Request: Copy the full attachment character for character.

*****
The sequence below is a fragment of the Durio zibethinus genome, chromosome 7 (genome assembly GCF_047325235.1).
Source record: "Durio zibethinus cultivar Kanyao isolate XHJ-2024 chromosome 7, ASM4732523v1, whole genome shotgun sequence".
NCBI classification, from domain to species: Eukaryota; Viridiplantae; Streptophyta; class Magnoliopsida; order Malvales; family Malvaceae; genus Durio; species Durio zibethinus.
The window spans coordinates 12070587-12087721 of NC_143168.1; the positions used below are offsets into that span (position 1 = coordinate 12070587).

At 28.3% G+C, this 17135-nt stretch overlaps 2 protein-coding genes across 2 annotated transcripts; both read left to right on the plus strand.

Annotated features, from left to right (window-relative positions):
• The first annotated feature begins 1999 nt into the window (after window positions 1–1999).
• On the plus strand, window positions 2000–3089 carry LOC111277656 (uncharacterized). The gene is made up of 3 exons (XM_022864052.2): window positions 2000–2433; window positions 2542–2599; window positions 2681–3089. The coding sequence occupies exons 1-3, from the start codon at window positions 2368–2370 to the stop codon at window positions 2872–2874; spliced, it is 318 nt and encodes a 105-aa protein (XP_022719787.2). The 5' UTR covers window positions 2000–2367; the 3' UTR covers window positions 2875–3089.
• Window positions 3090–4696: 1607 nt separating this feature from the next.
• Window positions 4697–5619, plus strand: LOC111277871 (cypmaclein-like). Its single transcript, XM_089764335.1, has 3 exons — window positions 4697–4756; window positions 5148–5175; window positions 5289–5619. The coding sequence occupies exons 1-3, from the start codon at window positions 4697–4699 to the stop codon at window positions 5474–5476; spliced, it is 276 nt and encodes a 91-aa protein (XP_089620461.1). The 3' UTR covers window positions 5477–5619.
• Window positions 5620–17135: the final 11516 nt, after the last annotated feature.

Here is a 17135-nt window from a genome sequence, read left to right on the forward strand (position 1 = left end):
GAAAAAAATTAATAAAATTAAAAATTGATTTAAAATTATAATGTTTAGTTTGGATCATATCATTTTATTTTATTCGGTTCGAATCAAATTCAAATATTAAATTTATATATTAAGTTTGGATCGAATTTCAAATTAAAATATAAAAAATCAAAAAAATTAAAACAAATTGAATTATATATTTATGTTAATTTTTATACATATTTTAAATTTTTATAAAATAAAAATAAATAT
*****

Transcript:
The sequence below is a fragment of the Durio zibethinus genome, chromosome 7 (genome assembly GCF_047325235.1).
Source record: "Durio zibethinus cultivar Kanyao isolate XHJ-2024 chromosome 7, ASM4732523v1, whole genome shotgun sequence".
NCBI classification, from domain to species: Eukaryota; Viridiplantae; Streptophyta; class Magnoliopsida; order Malvales; family Malvaceae; genus Durio; species Durio zibethinus.
The window spans coordinates 12070587-12087721 of NC_143168.1; the positions used below are offsets into that span (position 1 = coordinate 12070587).

At 28.3% G+C, this 17135-nt stretch overlaps 2 protein-coding genes across 2 annotated transcripts; both read left to right on the plus strand.

Annotated features, from left to right (window-relative positions):
• The first annotated feature begins 1999 nt into the window (after window positions 1–1999).
• On the plus strand, window positions 2000–3089 carry LOC111277656 (uncharacterized). The gene is made up of 3 exons (XM_022864052.2): window positions 2000–2433; window positions 2542–2599; window positions 2681–3089. The coding sequence occupies exons 1-3, from the start codon at window positions 2368–2370 to the stop codon at window positions 2872–2874; spliced, it is 318 nt and encodes a 105-aa protein (XP_022719787.2). The 5' UTR covers window positions 2000–2367; the 3' UTR covers window positions 2875–3089.
• Window positions 3090–4696: 1607 nt separating this feature from the next.
• Window positions 4697–5619, plus strand: LOC111277871 (cypmaclein-like). Its single transcript, XM_089764335.1, has 3 exons — window positions 4697–4756; window positions 5148–5175; window positions 5289–5619. The coding sequence occupies exons 1-3, from the start codon at window positions 4697–4699 to the stop codon at window positions 5474–5476; spliced, it is 276 nt and encodes a 91-aa protein (XP_089620461.1). The 3' UTR covers window positions 5477–5619.
• Window positions 5620–17135: the final 11516 nt, after the last annotated feature.

Here is a 17135-nt window from a genome sequence, read left to right on the forward strand (position 1 = left end):
GAAAAAAATTAATAAAATTAAAAATTGATTTAAAATTATAATGTTTAGTTTGGATCATATCATTTTATTTTATTCGGTTCGAATCAAATTCAAATATTAAATTTATATATTAAGTTTGGATCGAATTTCAAATTAAAATATAAAAAATCAAAAAAATTAAAACAAATTGAATTATATATTTATGTTAATTTTTATACATATTTTAAATTTTTATAAAATAAAAATAAATAT